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To do this to increase independence or is this too much

(19 Posts)
notgivingin789 Tue 01-Nov-16 19:14:48

Hey all;

I have a DS who is nearly 7. He has SEN (social communication disorder... Though likely on the spectrum and verbal dyspraxia).

It's not uncommon for some children with SEN to take a little longer to develop their independence skills... Though not at all! And it requires someone to break down steps in order for them to increase their independent skills.

Luckily, with tiring effort( and lots of visual time tables!) DS can brush his teeth by himself (though I do a quick run over as I'm not sure if it's clean properly) he can bath properly by himself, though I do supervise him now and again, he can make his own food (simple things... Like getting breakfast, drink, making a sandwich etc) and gets dressed. However, DS can't tie his shoes, though we are still practising on that.

DS and I regularly use public transport ... trains, bus etc to get to wherever. I was considering (I know his young, but can apply for it) to get DS his own Oyster card so that he feels confident going through the carriages by himself, getting into the routine of tapping his Oyster card. He's do it with mine, but I don't feel it's the same.

I told my mum this and she thinks I'm going overboard and that he should wait till his 10.

What do you think? Am I just being silly? Being an overanxious mum? Over doing it ?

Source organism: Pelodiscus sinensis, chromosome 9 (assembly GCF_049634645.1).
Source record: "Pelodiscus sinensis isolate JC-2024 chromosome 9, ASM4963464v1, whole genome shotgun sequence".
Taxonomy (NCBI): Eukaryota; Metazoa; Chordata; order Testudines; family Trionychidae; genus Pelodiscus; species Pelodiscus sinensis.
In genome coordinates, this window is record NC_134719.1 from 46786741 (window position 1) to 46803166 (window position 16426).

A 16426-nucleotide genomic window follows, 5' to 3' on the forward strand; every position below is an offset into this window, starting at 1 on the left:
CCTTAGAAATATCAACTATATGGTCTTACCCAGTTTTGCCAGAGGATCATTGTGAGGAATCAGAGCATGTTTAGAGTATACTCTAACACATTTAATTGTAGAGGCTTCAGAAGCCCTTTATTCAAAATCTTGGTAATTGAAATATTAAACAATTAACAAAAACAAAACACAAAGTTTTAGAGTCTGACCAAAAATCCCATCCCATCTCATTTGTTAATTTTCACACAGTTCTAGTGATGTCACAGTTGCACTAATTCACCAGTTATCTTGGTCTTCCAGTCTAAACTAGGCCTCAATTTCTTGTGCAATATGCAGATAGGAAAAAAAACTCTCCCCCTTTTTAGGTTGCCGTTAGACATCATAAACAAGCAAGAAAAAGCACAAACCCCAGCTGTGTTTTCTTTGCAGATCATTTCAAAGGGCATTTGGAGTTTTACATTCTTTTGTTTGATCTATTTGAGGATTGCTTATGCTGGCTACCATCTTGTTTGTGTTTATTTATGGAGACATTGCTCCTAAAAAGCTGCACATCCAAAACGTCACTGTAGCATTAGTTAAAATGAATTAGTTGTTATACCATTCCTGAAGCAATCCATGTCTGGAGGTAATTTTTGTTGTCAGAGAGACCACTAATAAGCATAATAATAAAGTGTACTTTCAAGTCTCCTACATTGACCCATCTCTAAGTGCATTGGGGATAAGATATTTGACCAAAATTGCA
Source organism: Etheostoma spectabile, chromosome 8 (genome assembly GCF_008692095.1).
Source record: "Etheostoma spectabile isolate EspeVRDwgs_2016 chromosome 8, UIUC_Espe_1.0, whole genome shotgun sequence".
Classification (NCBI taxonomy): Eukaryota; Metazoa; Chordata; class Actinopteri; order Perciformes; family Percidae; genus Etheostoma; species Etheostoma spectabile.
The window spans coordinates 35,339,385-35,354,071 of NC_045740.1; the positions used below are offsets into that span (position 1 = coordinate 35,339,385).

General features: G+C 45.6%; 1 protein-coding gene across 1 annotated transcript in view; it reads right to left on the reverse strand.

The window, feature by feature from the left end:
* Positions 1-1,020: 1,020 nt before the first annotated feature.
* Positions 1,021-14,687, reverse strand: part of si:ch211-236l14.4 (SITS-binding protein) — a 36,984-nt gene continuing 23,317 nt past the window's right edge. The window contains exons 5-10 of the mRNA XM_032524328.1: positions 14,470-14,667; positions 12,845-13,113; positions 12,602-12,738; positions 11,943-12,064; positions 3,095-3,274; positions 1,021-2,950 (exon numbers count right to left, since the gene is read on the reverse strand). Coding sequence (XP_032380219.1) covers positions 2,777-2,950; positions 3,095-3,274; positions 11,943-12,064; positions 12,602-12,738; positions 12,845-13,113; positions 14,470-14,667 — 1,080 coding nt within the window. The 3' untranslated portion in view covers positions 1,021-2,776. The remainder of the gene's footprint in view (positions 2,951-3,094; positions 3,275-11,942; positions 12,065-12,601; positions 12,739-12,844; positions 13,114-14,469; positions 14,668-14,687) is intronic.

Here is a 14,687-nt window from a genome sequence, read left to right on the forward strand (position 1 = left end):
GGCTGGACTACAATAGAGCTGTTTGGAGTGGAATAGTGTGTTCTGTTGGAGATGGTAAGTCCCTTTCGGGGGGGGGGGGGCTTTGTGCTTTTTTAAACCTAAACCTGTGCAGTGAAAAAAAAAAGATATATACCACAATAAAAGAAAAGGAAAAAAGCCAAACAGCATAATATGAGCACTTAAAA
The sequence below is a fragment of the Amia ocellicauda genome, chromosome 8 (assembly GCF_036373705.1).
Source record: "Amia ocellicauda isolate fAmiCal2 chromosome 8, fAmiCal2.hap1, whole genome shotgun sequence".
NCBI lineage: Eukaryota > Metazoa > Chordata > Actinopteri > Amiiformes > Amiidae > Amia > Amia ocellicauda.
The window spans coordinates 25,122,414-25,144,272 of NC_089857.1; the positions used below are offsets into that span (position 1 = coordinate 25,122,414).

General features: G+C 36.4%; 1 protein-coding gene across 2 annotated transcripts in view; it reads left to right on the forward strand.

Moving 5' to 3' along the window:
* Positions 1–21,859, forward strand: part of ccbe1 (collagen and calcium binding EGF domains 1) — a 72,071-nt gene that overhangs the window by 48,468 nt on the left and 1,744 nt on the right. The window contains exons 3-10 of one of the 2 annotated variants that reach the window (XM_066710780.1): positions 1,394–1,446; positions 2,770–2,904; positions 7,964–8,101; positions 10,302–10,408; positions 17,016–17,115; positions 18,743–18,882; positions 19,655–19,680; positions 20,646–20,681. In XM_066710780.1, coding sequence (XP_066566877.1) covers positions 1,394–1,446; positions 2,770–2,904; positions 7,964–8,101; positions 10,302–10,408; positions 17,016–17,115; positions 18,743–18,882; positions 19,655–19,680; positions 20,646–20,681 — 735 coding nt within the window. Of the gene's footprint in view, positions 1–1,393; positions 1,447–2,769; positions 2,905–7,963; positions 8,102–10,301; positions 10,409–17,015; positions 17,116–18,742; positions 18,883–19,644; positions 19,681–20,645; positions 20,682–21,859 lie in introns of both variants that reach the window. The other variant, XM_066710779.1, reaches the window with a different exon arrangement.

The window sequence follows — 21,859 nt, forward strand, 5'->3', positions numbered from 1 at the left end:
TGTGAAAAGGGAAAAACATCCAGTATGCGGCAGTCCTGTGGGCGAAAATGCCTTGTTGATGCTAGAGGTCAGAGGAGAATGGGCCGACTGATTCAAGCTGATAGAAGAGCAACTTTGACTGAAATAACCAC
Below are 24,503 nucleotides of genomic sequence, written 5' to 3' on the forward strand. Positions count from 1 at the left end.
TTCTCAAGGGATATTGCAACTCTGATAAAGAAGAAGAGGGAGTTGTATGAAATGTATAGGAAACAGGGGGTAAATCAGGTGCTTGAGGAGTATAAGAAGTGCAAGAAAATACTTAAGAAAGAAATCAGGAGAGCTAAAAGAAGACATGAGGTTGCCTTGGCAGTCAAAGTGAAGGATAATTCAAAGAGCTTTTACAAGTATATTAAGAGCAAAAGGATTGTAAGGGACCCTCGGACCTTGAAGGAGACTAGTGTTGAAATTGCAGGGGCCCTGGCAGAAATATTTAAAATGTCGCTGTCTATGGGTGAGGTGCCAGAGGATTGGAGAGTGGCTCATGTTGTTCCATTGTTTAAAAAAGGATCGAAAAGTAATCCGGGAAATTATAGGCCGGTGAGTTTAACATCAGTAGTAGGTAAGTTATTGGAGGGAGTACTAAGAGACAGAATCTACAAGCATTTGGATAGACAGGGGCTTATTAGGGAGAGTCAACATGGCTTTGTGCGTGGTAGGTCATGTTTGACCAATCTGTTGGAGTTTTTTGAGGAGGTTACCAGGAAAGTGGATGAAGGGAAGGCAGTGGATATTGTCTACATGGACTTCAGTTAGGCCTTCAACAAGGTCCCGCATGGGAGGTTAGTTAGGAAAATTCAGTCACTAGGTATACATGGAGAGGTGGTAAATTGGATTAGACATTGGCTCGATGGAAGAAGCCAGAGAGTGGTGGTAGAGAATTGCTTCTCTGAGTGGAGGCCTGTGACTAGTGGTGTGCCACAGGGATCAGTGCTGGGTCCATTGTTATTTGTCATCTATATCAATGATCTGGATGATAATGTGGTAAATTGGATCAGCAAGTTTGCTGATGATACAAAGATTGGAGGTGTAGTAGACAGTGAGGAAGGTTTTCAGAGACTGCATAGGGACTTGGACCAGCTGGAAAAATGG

MollyRedskirts Tue 01-Nov-16 19:17:27

I don't see the harm in it. My DS has an ASC and we've done this with tickets since he was five and needed his own child ticket. He was scared of the automatic barriers at first, but now he loves it. If you think it'll help your DS, then do it.

Note3 Tue 01-Nov-16 19:18:48

If you mean that he has his own card to tap whilst you go through the barrier after or next to him and tap your own then I don't see why not. Though probably best you look after it between stations as I know my 7 yr old would lose her card!

Another good one is to get him his own library card and get him to take out his own books. Our libraries have self service machines and my children love scanning their own card and books but even if your library is still manually done through staff it's good to boost his confidence and responsibility.

notgivingin789 Tue 01-Nov-16 19:21:37

Yes that's what I mean note. DS is anxious over the barriers and if we take it slowly at first... It would give him confidence.

I saw a girl who had some stringy Oyster card holder attached to her bag... I thought that would be a good idea.

notgivingin789 Tue 01-Nov-16 19:22:54

Thanks molly I think it will help DS. I do believe teaching a child certain things early is best.

notgivingin789 Tue 01-Nov-16 19:25:45

The library card is a good idea! I also give DS money (1.00) to buy bread.. Or milk or even a treat. I will take DS to a small shop, give him the money to go to the shop on his own and buy the things. I wait anxiously outside for him and I always tell the cashiers what I'm doing ( so they don't wonder where DS mum is ).

TheSnorkMaidenReturns Tue 01-Nov-16 19:34:40

I think that all sounds great. You need to put far more effort into teaching autistic children life skills - you can't just let them develop naturally or you'd be wiping their bottom at 13. Or is that just my son <weeps>.
If your son is happy you are not going too fast.

user1471507699 Tue 01-Nov-16 19:37:18

It sounds like you are going at his pace and moving him on to the next step as he is ready. I can't see any drawbacks to it and over time you can step it up to him eventually travelling by himself (assuming that is appropriate and when he is a LOT older!). Would he also be able to 'plan' the route?

user1471507699 Tue 01-Nov-16 19:38:50

Just read he is nearly 7, not nearly 10, some of what I have said may be a very long way off! But still think what you are doing sounds great and also gives him some control.